Driving the L.U.C 1963 Heritage Chronograph is the 283-part, 38-jewel Calibre L.U.C 03.07-L. The Calibre L.U.C 03.07-L is a descendant of the L.U.C 03.03-L, which was the first chronograph movement to be produced within the maison’s workshops. The most obvious differences between the two movements are the lack of date and winding rotor in the former. The L.U.C 03.07-L also has flyback functionality, activated via the pump pusher at 4 o’clock. There is also the nifty zero-reset function that triggers when the crown is pulled out, enabling precise synchronisation with a reference time. The movement has a respectable 60 hours of power reserve and operates at a modern 4 Hz frequency. As indicated by the inscription beneath the L.U. CHOPARD logo on the dial, the Calibre L.U.C 03.07-L is COSC chronometre-certified.

The Calibre L.U.C 03.07-L as seen through the sapphire crystal case back.

The finissage of the Calibre L.U.C 03.07-L is no less nuanced than its mechanics. Rhodium-plated bridges, yokes, levers and column wheel stand out against the gilded backdrop. A myriad of techniqes is employed to adorn every level of the movement: perlage for the base plate, straight-graining for the chronograph components, and Geneva waves for the nickel silver bridges. The edges of these bridges have been beveled and polished to a sheen. Numerous sharp outward angles – and a singular inward angle – can be seen, which is a good sign that a movement has been afforded plenty of love by its watchmaker(s). It is perhaps unsurprising then that the movement is stamped with the Hallmark of Geneva, which encompasses not just movement finishing, but also overall functionality and build quality of the watch.

The Competitive Landscape

The chronograph market is as competitive as it gets, so brands are compelled to make certain that their offerings stand out in the right way. With the L.U.C 1963 Heritage Chronograph, Chopard have approached this conundrum by going the neo-vintage route. By wedding the best of both worlds, the brand is likely to appeal to the widest range of customers, at least in theory. To Chopard’s credit, the L.U.C 1963 Heritage Chronograph does appear competitive. The assertive aesthetics of the watch, backed by fine craftsmanship and watchmaking, is a potent combination. It also helps that the watch is limited to only 25 pieces and fairly priced, at USD32,300.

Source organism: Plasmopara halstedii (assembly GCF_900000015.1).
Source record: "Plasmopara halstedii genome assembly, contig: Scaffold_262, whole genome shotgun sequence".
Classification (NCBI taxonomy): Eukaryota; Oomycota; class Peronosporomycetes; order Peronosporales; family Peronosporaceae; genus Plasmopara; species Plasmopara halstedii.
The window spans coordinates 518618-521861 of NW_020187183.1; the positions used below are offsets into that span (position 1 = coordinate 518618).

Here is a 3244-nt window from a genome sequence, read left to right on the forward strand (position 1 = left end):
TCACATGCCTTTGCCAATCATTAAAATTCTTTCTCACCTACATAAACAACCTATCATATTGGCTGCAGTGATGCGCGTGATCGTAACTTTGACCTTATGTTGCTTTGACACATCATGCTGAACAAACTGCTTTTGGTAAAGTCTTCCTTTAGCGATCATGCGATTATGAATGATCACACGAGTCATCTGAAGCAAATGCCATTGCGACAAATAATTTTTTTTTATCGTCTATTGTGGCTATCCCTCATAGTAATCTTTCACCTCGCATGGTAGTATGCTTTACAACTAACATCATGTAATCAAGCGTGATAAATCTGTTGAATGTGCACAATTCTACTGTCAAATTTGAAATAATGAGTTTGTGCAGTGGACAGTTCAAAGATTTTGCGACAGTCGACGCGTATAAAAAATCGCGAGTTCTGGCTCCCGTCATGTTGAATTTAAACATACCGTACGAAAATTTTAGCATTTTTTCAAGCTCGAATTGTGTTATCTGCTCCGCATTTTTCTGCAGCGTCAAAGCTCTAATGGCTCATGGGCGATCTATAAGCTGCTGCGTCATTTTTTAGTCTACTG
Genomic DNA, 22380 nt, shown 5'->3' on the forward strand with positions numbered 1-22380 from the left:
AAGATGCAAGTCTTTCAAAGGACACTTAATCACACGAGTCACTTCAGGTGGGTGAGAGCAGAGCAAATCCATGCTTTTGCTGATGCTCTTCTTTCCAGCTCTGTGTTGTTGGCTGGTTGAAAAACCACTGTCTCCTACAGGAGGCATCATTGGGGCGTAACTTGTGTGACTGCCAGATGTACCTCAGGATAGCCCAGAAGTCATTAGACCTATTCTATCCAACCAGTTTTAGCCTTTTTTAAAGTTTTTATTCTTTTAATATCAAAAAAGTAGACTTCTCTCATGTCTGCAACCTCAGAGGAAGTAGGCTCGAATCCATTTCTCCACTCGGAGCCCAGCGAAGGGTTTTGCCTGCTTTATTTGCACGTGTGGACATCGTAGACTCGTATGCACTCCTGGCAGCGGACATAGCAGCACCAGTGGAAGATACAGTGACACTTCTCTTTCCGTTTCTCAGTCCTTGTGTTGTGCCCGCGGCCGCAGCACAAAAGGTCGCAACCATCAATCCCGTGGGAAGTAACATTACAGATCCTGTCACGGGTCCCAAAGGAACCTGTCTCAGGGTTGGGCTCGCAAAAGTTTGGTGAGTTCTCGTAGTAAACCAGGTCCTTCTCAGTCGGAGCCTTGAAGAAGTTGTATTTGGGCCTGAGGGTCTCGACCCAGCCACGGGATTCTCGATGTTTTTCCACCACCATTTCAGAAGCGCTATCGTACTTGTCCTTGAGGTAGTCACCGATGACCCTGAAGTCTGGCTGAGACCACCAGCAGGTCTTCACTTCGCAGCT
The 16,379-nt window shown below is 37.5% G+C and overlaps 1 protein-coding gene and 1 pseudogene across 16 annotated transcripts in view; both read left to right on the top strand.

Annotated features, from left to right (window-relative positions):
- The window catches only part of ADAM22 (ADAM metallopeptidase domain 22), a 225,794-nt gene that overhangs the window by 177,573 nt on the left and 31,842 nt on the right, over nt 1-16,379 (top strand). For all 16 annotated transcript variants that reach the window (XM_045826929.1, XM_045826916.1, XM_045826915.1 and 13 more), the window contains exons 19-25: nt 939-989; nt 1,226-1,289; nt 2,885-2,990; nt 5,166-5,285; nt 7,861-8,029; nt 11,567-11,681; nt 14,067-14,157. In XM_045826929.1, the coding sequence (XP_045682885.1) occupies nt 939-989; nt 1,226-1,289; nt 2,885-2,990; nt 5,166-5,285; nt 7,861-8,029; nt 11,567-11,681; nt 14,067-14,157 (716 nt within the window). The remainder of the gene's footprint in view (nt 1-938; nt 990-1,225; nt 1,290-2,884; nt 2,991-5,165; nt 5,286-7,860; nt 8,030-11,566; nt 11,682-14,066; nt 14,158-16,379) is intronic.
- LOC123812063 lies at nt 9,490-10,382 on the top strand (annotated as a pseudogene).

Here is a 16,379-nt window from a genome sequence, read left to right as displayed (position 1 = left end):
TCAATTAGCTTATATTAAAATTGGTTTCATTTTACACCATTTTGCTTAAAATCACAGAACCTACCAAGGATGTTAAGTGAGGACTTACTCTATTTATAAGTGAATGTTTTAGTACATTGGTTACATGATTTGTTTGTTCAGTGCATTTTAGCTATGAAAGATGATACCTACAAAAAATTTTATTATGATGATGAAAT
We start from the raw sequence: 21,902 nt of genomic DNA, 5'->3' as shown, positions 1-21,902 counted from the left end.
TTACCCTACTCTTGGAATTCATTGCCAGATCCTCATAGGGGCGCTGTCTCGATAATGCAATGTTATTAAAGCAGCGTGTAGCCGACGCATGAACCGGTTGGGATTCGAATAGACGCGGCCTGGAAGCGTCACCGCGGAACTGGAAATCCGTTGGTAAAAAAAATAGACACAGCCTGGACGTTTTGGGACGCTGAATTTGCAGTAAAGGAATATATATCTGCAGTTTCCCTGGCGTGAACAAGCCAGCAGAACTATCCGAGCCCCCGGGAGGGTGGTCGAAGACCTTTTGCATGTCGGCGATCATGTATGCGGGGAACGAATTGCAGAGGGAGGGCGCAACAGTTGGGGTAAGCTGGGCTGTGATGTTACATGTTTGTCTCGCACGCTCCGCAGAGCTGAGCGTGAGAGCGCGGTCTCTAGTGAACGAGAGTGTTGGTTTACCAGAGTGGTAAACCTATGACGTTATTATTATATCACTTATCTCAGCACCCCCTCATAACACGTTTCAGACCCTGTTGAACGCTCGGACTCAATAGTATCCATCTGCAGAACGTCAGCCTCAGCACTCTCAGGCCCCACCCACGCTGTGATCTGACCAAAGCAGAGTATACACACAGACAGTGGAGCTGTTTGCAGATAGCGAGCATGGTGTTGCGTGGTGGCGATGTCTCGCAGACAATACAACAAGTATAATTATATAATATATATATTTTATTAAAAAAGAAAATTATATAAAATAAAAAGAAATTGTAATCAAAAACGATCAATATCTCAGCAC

The watch is perfectly proportioned and sits securely on the average wrist.

Evidently, Chopard aren’t the only ones leveraging the draw of neo-vintage aesthetics for their chronographs. In 2022, Patek Philippe unveiled the Ref. 5172G-010, a salmon-dialed beauty with an incredibly nuanced case. Highlights of the timepiece include the fluted pump pushers, the tiered Art Deco lugs, anthracite syringe hands, and the old-school font for all the scales, not to mention the surprisingly advanced Calibre CH 29-535 PS. Crafted in white gold, the Ref. 5172G-010 was priced at CHF68,000 on its debut.

Patek Philippe Chronograph Ref. 5172G-010

Another option not to be missed is the Montblanc 1858 Monopusher Chronograph Origins Limited Edition 100. While its trendy bronze alloy case and liberal use of fauxtina suggest a contemporary watch, everything else screams vintage, from the box crystal and onion crown to the historical Minerva and Montblanc logos. Even the 46 mm diameter of the case is consistent with Minerva pilot’s watches of old. Like every Minerva chronograph watch, the best part is always the movement and this one – hidden behind a hunter case back – is no different. Limited to 100 pieces as its name suggests, the 1858 Monopusher Chronograph Origins Limited Edition 100 was priced at around EUR30,000 when it was first presented three years ago.

Montblanc 1858 Monopusher Chronograph Origins Limited Edition 100

Concluding Thoughts

While the current L.U.C collection does feature other chronograph watches, the 1963 Heritage Chronograph is the only one that isn’t combined with other complications like the perpetual calendar. Instead of playing it safe, Chopard have chosen to go all out on a charm offensive, a move which tends to polarise opinion. In other words, you’ll either love it or hate it. Whichever side of the fence you’re on, one thing remains a certainty, and that’s the craftsmanship of the piece. Given the competitive pricing and limited production of the watch, expect it to be snapped up real quickly.